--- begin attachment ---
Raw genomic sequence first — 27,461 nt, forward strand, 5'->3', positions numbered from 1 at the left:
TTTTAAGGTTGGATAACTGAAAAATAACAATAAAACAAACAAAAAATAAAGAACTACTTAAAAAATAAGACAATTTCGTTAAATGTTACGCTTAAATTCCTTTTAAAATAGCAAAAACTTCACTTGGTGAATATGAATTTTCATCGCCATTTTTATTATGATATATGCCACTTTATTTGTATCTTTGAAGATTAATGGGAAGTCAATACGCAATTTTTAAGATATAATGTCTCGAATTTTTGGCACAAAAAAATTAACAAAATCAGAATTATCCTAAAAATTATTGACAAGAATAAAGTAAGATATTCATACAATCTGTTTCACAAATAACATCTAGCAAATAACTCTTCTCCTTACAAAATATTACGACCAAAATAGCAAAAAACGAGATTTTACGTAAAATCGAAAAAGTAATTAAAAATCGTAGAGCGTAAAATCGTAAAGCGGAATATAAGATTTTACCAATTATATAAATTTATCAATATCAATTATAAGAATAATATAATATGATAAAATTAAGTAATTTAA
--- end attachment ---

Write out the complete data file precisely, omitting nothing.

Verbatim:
Raw genomic sequence first — 27,461 nt, forward strand, 5'->3', positions numbered from 1 at the left:
TTTTAAGGTTGGATAACTGAAAAATAACAATAAAACAAACAAAAAATAAAGAACTACTTAAAAAATAAGACAATTTCGTTAAATGTTACGCTTAAATTCCTTTTAAAATAGCAAAAACTTCACTTGGTGAATATGAATTTTCATCGCCATTTTTATTATGATATATGCCACTTTATTTGTATCTTTGAAGATTAATGGGAAGTCAATACGCAATTTTTAAGATATAATGTCTCGAATTTTTGGCACAAAAAAATTAACAAAATCAGAATTATCCTAAAAATTATTGACAAGAATAAAGTAAGATATTCATACAATCTGTTTCACAAATAACATCTAGCAAATAACTCTTCTCCTTACAAAATATTACGACCAAAATAGCAAAAAACGAGATTTTACGTAAAATCGAAAAAGTAATTAAAAATCGTAGAGCGTAAAATCGTAAAGCGGAATATAAGATTTTACCAATTATATAAATTTATCAATATCAATTATAAGAATAATATAATATGATAAAATTAAGTAATTTAA